Self-funding SMEs

18 per cent rise in firms relying on personal savings or help from friends and family

Funder urges industry to do more to explain funding options open to SMEs

The number of SMEs relying on personal savings to fund their businesses has leapt in the six months to May, according to a study of 1,000 SMEs conducted by Bibby Financial Services (BFS). Bibby Financial Services Chief Executive Officer, David Postings said results were worrying and cautioned businesses to consider the viability of self-funding over time.

Self-funding is currently the most popular form of funding among SMEs, with nearly half (44 per cent) of businesses surveyed using either their own savings, or borrowing from friends or family, to finance their business. This has risen significantly from the 26 per cent who were relying on this form of funding only six months ago.

David Postings said: “News of economic recovery in the UK following three quarters of growth has clearly had an impact on business optimism and the appeal of drawing on funds from personal savings or from family members to SMEs can be seen.

“Such sources will likely be quick and easy to access, and may appear cheaper than most conventional forms of finance.

“But these casual arrangements bring with them inherent problems – aside from the risks of linking business and personal interests too closely, self-funding is unsustainable over time. While it might help the smallest of businesses in the short-term, self-financing is unlikely to be enough to help fund longer-term growth, even for those with relatively modest ambitions.”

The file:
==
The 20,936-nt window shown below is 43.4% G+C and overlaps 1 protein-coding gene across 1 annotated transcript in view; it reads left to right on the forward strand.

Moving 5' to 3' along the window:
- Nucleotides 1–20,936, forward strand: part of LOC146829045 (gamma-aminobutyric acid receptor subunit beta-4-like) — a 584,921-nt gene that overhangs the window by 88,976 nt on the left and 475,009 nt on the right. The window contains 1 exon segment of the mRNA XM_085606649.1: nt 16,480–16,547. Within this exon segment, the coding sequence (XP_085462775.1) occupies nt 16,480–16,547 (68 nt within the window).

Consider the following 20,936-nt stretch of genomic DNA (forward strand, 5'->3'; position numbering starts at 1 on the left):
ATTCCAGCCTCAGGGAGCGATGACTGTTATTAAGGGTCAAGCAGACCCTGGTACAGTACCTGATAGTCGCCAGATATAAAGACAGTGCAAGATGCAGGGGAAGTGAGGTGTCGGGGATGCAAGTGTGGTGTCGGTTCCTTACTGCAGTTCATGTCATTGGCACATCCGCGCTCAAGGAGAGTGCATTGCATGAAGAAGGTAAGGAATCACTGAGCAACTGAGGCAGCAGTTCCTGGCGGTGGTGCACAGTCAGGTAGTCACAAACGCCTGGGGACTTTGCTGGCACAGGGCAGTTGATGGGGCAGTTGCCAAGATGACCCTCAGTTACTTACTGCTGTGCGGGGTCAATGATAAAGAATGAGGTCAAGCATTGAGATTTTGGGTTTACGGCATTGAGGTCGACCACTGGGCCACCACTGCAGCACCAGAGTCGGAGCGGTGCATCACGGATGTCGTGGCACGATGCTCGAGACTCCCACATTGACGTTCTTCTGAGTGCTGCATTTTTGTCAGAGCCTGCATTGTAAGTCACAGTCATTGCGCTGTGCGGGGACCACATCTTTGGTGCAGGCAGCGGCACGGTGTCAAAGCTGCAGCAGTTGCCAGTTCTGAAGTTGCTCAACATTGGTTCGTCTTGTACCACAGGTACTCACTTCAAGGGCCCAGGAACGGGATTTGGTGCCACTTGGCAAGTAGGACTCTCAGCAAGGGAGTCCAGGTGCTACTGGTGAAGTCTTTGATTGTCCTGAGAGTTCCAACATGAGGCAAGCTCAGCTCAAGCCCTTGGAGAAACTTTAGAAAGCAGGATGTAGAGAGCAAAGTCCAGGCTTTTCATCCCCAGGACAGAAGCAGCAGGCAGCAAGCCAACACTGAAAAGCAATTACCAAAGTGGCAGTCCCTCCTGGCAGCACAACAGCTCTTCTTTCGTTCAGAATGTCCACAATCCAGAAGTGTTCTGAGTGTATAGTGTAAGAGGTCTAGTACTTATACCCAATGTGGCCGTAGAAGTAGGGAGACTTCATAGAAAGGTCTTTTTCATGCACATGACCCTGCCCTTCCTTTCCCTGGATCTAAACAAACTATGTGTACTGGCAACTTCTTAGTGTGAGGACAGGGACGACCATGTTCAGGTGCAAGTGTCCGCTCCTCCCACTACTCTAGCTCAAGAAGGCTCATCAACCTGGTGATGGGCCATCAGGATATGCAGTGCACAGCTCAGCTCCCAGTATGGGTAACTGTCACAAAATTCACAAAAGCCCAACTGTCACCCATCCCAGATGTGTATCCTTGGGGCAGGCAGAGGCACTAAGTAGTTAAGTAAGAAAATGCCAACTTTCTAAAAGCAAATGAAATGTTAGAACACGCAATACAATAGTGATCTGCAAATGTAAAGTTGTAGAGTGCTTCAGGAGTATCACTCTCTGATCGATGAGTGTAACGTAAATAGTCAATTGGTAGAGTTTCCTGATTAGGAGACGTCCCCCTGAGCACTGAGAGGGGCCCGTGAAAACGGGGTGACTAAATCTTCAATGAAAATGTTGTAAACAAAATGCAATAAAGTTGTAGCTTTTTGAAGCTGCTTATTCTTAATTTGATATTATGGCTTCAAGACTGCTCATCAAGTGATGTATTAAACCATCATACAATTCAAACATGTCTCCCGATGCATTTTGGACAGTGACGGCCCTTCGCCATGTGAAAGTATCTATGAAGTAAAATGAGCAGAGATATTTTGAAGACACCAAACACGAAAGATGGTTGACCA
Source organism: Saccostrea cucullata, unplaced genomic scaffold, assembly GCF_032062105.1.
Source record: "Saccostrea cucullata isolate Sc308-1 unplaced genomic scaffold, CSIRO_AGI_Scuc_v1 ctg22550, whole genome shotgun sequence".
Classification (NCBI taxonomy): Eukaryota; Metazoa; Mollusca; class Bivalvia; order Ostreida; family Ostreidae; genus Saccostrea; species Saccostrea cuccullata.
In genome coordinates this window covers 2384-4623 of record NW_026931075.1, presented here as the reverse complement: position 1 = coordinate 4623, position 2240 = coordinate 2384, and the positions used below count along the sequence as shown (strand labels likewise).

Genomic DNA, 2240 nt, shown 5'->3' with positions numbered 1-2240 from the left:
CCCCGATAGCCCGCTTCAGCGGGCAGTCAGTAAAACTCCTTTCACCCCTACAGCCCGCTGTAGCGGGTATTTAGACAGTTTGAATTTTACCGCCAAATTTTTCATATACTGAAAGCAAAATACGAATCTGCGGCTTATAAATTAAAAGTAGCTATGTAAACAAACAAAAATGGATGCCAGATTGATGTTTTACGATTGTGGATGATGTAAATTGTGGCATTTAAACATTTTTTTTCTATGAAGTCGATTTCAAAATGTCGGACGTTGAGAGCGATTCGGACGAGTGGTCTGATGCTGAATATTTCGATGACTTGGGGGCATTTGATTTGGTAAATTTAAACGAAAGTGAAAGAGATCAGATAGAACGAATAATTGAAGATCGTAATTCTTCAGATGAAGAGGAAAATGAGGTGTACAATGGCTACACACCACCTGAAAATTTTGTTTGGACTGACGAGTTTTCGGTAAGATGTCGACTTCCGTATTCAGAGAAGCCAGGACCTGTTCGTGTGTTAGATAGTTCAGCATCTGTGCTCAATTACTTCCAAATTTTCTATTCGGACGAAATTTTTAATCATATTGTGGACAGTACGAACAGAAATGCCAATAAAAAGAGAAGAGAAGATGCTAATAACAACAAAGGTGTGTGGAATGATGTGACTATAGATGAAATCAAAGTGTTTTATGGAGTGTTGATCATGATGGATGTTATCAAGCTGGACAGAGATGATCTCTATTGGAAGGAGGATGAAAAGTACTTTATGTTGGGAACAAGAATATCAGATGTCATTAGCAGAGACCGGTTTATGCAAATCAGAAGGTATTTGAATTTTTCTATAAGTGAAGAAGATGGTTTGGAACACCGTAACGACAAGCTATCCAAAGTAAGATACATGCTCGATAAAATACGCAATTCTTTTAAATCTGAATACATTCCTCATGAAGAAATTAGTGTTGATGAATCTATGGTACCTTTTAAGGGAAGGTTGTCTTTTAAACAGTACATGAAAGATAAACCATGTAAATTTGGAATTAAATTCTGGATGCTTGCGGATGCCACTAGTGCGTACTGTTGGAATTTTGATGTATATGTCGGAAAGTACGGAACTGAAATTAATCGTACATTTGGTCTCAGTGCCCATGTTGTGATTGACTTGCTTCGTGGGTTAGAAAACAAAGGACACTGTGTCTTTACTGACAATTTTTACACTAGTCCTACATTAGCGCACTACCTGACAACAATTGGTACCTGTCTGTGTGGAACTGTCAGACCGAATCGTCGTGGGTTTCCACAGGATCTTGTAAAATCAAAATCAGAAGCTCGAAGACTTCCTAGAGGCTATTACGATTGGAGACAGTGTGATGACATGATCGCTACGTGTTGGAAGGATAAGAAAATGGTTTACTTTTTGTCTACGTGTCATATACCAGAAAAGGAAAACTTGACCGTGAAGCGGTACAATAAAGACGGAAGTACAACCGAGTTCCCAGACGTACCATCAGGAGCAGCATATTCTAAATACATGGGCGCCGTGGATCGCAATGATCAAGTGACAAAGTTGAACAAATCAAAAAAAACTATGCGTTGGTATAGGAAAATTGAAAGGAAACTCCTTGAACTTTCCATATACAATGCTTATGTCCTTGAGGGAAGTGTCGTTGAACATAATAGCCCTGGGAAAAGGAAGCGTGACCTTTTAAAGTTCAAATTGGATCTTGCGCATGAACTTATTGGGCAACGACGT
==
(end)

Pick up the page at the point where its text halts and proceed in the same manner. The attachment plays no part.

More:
Postings continued: “This jump in the number of SMEs turning to self-funding over the last six months is worrying. As an industry we need to do more to explain to SMEs that there are a multitude of funding options available today that means a reliance on personal savings isn’t necessary, or indeed desirable for their business’s longer-term health.

“SMEs we speak to tell us that they still feel the banks are unwilling to lend in many cases, which goes some way to explaining these results. But at the same time, there is clearly a lack of awareness of the alternatives that are widely available today. It therefore falls to other funders – Bibby Financial Services included – to tackle this head on and help UK SMEs see that there are in many cases more flexible finance options that exist.”

i4DZINE, a UK-based lighting and furniture design start-up whose products are stocked in stores including John Lewis, has self-funded in the past. Paul Carter, company director, said: “When we initially set up the business, we were drawing from personal savings which was just about adequate for our first year trading.

“However we then experienced a sudden unexpected explosion in orders, with some of our selected products over-selling by approximately ten times the amount of the original forecast provided by our customer. This meant relying on our own savings just wasn’t realistic.

“By using an external funding provider, we have a sustainable form of finance in place that will grow in line with the growth of our business - a much more comfortable arrangement.”

This article appeared in the Daily Telegraph, 24th June, 2014

Posted by on 19 June 2014.